Adv. Kher: I could be wrong, but I divide ‘intelligence’ into two types: first is the innate ‘god’ given intelligence, and the second type of intelligence is what one develops observing one’s surroundings, by absorbing therefrom what is needed to be processed, by processing what is required to aid decision making and finally making sense of the entire exercise. I believe I must be having more of the second type. But more importantly, I think I have a god given tenacity, an immense storehouse of energy and the confidence to take risks – the matrix of which I am able to process very quickly.
But like the mythical Achilles heel, I spoke about earlier, I also think one must do a SWOT analysis, lest one is swept away in one’s own grandiose sense of self. I have no doubt that there are many ‘manufacturing defects’ that, even as we speak, are in the process of repair. New ones are being regularly identified, if not by self, surely by the mirror the world holds up to us. I believe that intelligence lies in listening to these hushed tones and to quietly carry out the repair and refurbishing job.
But beyond intelligence lies ‘Wisdom’. And true Wisdom lies in knowing that ‘wealthy is the man who is happy, and happy is the man who knows what wealth is’.
CB5: What were some of the sacrifices you had to make to reach the level of success that you have achieved?
Adv. Kher: Tons of it! While success is never guaranteed, the thought certainly stays on top of one’s mind, particularly when has come late to the party. Plus every profession has its own gestation period, and the legal profession is said to have a particularly circuitous route to the top.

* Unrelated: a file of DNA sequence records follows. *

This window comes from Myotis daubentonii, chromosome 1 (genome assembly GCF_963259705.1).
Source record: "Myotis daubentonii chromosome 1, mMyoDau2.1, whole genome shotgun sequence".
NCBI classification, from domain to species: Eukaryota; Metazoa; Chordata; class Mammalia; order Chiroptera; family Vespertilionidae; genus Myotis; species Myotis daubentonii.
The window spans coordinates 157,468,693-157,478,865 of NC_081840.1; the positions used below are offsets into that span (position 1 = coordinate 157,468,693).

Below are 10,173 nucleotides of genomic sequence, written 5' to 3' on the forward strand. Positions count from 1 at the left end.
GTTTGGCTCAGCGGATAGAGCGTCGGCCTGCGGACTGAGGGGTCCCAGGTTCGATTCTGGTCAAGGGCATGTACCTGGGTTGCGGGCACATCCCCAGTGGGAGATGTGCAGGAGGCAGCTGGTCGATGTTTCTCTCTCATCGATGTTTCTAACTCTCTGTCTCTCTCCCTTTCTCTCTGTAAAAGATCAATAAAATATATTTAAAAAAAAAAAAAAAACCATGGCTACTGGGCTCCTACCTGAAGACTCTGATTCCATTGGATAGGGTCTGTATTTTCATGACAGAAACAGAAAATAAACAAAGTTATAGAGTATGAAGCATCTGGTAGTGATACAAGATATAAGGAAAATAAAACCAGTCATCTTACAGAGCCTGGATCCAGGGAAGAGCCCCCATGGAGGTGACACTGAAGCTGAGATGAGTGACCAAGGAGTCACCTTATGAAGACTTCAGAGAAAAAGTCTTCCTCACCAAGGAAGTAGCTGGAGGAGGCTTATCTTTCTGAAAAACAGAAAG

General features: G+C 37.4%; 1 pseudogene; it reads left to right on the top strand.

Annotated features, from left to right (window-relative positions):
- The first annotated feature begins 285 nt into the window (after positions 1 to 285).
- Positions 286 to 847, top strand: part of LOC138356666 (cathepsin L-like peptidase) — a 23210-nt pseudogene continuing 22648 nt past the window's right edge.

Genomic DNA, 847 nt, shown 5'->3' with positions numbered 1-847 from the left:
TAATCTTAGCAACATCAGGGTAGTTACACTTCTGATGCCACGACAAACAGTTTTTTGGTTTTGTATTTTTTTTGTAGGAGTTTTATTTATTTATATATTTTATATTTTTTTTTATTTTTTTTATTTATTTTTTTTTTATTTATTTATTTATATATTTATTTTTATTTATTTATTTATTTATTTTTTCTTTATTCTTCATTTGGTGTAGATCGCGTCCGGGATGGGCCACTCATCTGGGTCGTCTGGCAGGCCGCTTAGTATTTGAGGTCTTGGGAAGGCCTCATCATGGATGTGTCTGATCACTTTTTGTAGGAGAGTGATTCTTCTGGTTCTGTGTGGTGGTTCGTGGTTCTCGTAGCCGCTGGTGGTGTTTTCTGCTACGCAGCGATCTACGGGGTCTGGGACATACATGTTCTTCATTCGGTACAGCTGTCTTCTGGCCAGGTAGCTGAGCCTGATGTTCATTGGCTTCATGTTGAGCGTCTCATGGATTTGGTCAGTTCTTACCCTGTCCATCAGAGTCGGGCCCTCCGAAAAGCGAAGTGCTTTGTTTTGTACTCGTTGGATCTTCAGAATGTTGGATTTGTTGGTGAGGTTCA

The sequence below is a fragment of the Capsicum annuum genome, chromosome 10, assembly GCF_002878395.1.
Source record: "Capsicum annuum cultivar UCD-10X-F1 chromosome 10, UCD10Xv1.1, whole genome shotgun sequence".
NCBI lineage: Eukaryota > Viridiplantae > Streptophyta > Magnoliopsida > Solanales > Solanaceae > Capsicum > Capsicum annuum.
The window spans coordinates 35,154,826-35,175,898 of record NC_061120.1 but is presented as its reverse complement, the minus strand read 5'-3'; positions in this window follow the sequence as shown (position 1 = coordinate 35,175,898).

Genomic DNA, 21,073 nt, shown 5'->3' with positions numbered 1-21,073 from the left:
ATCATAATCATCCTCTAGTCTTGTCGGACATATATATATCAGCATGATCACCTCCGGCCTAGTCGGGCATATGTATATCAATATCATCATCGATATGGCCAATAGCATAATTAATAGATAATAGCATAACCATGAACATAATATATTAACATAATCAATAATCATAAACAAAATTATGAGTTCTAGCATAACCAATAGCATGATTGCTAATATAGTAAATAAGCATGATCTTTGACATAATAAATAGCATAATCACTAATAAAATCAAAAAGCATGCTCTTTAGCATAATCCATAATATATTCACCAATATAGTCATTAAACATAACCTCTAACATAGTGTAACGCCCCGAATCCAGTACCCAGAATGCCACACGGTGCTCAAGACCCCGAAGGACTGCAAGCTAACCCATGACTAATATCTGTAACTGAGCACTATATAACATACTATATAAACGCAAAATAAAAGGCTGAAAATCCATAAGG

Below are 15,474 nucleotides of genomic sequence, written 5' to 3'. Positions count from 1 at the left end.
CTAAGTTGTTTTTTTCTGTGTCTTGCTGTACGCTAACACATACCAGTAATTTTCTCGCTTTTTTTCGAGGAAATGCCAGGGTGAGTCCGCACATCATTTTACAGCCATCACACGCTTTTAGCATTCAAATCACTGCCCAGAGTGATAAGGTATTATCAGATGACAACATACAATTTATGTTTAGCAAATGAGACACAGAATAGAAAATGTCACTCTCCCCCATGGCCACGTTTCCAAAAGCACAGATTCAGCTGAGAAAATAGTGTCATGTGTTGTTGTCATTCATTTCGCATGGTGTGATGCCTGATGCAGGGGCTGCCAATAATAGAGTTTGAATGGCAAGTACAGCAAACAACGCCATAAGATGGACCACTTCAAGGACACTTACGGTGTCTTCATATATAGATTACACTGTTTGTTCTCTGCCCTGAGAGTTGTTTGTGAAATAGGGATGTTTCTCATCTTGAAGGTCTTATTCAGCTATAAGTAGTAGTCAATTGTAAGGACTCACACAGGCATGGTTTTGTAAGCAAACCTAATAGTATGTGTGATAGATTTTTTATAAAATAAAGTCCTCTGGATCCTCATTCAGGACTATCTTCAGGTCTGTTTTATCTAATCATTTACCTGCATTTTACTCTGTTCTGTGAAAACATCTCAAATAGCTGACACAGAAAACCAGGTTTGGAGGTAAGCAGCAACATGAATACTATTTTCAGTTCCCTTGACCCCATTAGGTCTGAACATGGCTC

I could be wrong, but I believe I have a very rustic Indian no-regret attitude towards what we call ‘Sacrifices’. Sacrifices to me are really nothing but the paths one leaves untravelled when one chooses other roads. Therefore there is nothing to regret. I am reminded here of Robert Frost and his ‘The Road Less Travelled’.
Consequently, I have no regrets about any ‘sacrifices’; that would cut into the joy of the ‘choices’ I have made.
CB5: Losing family time is one lament that we commonly hear from successful persons!
Adv. Kher: People lose family time even by spending their evenings in the pub, or with the ‘boys’ in the club. To me, if you have not been able to manage time amongst your various responsibilities, you probably are not ‘successful’; and your unidimensional achievement ought not to be labeled ‘success’, lest we will be guilty of perpetuating an incorrect version of ‘success’. Fortunately, me and my wife have spent tons of quality time with our kids, doing hundreds of varied things, from trekking to craft making to outdoor sports, and have absolutely no regrets at that we can’t afford a Rolls Royce.
CB5: Can you share with us some of your hobbies?
Adv. Kher: Trekking, Travel, Reading, and Music are some abiding passions. I have asked myself in many a pensive mood whether ‘work’ itself a hobby; but I am glad to leave that discussion for some other day.
CB5: Would you have any advice for the younger generation, especially someone who is at crossroads trying to select an education path, say someone between ages 14-21 years?
Adv. Kher: I have no doubts that the route I have taken is completely crazy, particularly in the Indian milieu. Just too many things have to fall in place, and hence would be very circumspect to repeat this adventure.
But yet even in our social and economic realities, one can redefine ‘success’, and if it includes seeing new dreams, then the chase is on…
I would like to say this one thing, all my friends, particularly those who are struggling to be Indians in this ‘Flat World’: teach your children only one ‘mantra’: that there is nothing right or wrong in life, there are only consequence.